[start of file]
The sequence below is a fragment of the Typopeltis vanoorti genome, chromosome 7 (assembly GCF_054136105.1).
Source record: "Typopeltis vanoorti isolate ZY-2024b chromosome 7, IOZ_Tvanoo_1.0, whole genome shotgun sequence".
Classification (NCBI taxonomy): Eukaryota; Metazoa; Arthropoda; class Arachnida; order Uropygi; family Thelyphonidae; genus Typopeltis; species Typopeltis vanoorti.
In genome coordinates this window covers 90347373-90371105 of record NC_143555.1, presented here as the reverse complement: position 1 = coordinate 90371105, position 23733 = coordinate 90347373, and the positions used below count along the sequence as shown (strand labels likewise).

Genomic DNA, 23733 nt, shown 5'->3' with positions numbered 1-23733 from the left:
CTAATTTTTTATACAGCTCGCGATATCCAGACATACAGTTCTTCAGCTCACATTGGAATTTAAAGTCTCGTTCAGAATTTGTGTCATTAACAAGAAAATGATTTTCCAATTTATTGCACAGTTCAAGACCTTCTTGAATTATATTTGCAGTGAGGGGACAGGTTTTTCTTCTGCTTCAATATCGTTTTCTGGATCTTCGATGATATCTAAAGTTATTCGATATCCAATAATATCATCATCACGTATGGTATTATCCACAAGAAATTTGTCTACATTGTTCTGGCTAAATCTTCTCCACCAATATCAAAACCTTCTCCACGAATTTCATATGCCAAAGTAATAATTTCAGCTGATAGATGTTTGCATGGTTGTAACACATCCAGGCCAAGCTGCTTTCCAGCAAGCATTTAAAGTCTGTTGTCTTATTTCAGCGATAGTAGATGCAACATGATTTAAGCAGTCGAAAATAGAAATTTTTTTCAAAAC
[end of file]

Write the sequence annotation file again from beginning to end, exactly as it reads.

The sequence below is a fragment of the Typopeltis vanoorti genome, chromosome 7 (assembly GCF_054136105.1).
Source record: "Typopeltis vanoorti isolate ZY-2024b chromosome 7, IOZ_Tvanoo_1.0, whole genome shotgun sequence".
Classification (NCBI taxonomy): Eukaryota; Metazoa; Arthropoda; class Arachnida; order Uropygi; family Thelyphonidae; genus Typopeltis; species Typopeltis vanoorti.
In genome coordinates this window covers 90347373-90371105 of record NC_143555.1, presented here as the reverse complement: position 1 = coordinate 90371105, position 23733 = coordinate 90347373, and the positions used below count along the sequence as shown (strand labels likewise).

Genomic DNA, 23733 nt, shown 5'->3' with positions numbered 1-23733 from the left:
CTAATTTTTTATACAGCTCGCGATATCCAGACATACAGTTCTTCAGCTCACATTGGAATTTAAAGTCTCGTTCAGAATTTGTGTCATTAACAAGAAAATGATTTTCCAATTTATTGCACAGTTCAAGACCTTCTTGAATTATATTTGCAGTGAGGGGACAGGTTTTTCTTCTGCTTCAATATCGTTTTCTGGATCTTCGATGATATCTAAAGTTATTCGATATCCAATAATATCATCATCACGTATGGTATTATCCACAAGAAATTTGTCTACATTGTTCTGGCTAAATCTTCTCCACCAATATCAAAACCTTCTCCACGAATTTCATATGCCAAAGTAATAATTTCAGCTGATAGATGTTTGCATGGTTGTAACACATCCAGGCCAAGCTGCTTTCCAGCAAGCATTTAAAGTCTGTTGTCTTATTTCAGCGATAGTAGATGCAACATGATTTAAGCAGTCGAAAATAGAAATTTTTTTCAAAAC